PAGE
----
that flexibility that you know where you wanna go, it’s just a  

matter of how are you going to get there, and is it okay that you  

have failed along the path? I think it sounds like as long as you’re  keeping that vision in front of you, that’s really what matters the  

most, is that what you’re basically saying?  

Jeff Goins: Yeah, well, you said something interesting, Tanya. You said, “If you  fail.”  

Tanya Dalton: That, yeah, you’re right. Not if, it’s when, right?  

Jeff Goins: Yeah. I think we misunderstand failure. We think of it as a setback,  or as something that might maybe happen, instead of an  

inevitable reality of success, right? So failure–  

Tanya Dalton: Right.  

Jeff Goins: Doesn’t prevent us from success, it actually leads us there so long  as you’re willing to not only persevere but learn, learn. There’s a  

great story about Colbie Caillat, you know, the pop singer, and I  

didn’t know this but I found out she had previously, before she  

became a world-famous pop star, she had gone on American Idol  two different times. And got rejected both times, and we hear  

that story and go, “Oh, my gosh, this is Colbie Caillat, she’s an  

incredible singer, you know, has got the hit, Bubbly, she’s sold  

over 1,100 records in her career. And, you know, weren’t they  

dummies to miss her,” right? But when she was interviewed about  it, and they asked her about it, they said, you know, “American  

Idol rejected you two different times, you know, I bet, you know,  

they’re mad now, right?” And she said, you know, “I bet, you  

know, like, I bet you can show, you’ve proved them wrong now,  

right?” And she said, “No, no, no, no, you misunderstand it. They  

were right to reject me, I wasn’t that good. And in fact, their  

rejecting me made me better. ‘Cause it forced me to realize that I  wasn’t as good as I thought, and I needed to try harder. And I  

needed to work on my craft. I needed to become more of a  

professional.” We just don’t really think of failure this way, right?  

Tanya Dalton: Right.  

Jeff Goins: We don’t think that this is something, not only just an  inconvenience to work through, or something to overcome. But  

actually a necessary part of the process to ultimately get us to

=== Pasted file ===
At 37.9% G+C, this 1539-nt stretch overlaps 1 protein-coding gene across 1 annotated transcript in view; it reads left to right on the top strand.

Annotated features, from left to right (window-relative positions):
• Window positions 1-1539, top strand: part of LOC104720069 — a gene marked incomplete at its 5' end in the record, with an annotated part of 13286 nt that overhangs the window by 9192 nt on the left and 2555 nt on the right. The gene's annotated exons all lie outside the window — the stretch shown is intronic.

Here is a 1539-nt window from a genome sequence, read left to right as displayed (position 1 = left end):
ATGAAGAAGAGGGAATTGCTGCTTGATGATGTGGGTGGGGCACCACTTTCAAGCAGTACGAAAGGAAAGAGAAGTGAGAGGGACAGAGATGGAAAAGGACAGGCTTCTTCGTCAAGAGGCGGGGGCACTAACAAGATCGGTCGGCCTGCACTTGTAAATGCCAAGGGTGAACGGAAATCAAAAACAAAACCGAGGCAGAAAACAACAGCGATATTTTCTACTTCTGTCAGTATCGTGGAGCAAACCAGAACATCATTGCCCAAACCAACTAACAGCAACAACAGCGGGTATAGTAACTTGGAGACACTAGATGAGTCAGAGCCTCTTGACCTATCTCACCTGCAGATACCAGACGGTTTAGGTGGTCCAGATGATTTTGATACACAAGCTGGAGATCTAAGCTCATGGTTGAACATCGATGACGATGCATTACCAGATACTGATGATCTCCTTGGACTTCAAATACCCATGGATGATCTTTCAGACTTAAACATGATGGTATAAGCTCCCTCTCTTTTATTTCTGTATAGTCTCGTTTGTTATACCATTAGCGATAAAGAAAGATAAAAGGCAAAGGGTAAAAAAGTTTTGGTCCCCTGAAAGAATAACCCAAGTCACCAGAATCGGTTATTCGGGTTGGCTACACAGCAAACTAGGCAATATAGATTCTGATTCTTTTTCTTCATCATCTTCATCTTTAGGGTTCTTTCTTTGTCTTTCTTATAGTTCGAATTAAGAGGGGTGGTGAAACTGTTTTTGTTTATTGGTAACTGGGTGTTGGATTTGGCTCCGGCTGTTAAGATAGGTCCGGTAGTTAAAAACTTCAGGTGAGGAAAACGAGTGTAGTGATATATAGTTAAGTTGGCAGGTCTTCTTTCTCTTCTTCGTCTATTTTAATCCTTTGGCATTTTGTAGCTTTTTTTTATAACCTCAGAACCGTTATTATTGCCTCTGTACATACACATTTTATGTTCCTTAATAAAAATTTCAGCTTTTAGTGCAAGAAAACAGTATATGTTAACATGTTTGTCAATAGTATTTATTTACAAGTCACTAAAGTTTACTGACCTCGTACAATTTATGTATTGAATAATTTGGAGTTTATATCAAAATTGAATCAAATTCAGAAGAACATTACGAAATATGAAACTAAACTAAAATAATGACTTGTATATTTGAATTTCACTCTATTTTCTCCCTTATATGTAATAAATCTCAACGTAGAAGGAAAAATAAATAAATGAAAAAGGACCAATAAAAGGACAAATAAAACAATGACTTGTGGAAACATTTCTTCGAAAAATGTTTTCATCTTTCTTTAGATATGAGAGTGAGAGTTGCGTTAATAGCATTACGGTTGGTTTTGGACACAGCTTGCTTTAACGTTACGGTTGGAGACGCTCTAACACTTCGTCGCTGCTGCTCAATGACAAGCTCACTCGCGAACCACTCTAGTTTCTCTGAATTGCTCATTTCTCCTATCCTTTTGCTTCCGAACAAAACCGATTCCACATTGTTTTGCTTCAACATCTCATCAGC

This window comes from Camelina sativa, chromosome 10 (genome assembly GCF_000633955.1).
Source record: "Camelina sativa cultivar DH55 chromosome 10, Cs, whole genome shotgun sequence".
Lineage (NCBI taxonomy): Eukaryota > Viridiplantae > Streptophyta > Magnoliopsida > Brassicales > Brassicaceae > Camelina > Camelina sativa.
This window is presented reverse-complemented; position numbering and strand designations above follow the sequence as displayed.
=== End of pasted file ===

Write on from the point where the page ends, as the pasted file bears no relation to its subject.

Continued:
the right success.  

©Productivity Paradox Page 6 of 11

Tanya Dalton: I completely agree, you’re right. There’s no if you’re going to fail,  it’s a matter of when and how you choose to look at that. So I  

want to continue talking about this idea of, you know, these  

pushes, and maybe even a giant leap that you’re wanting to take,  but first, I want to take a quick break for our sponsor.  


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 Okay, Jeff, I want to talk a little bit about the idea of taking a  giant leap. A lot of us think about when you want to pursue your  passion and you think about this giant leap you have to take. And  that feels really daunting. So, people tend to wanna put it off.  

They wanna wait for the perfect moment to leap. And then they  

end up feeling stuck and telling themselves, “Well, it’s just not the  right time.” So how can we, instead, take opportunities as they  

come and use them as a bridge?  

Jeff Goins: Yeah, so this idea that like, there’s a moment when you have to  leap and you gotta take a leap of faith. I just think it’s a myth, it’s  not the way most successful people I know have built sustainable  careers and businesses, and it’s just not, it’s not fun for people  

who have commitments and real lives.  

Tanya Dalton: Right.  

Jeff Goins: And it’s not the only way, and so, you know, we hear, we hear the  success stories, which are really survival stories. But we don’t hear  from all the failures, right? And so, what’s that old saying? Like,  

you know, you hear the one guy with the parachute, you know,  

but you don’t hear from the 99 dead guys, jumped and didn’t  

make it.  

Tanya Dalton: Right.  

Jeff Goins: Yeah, and it’s sort of like that. And so, I heard so many people say,  “Oh, you just gotta take a leap. “And you’ve gotta, you know, go  

for it.” My process wasn’t that way and most people I know, and  

they’re really honest, their process wasn’t that way either, and so I  think of this as like, the leap that’s not really a leap.  

Tanya Dalton: Yeah.  

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Jeff Goins: And so, yeah, it’s this idea of building bridges. So what if, to get  to your goal, to get to your dream, you didn’t have to do  

something big and risky, and audacious, but instead you just had  to take a small step every day to get you going in the right  

direction. And then, before you knew it, maybe takes months,  

maybe takes years, but eventually, just step after step, you know,  you’re building this bridge, brick by brick. One day, you look up  

and you’re on the other side. There’s no jumping, there was no  

hustling, there was no, you know, over-exertion. It was just a slow  and steady process getting you ultimately to where you wanted  

to be. Most of life is that, most of accomplishment is that. Doesn’t  mean you don’t, you know, in seasons work a little bit harder.  

Doesn’t mean you’re not occasionally busy but most of our daily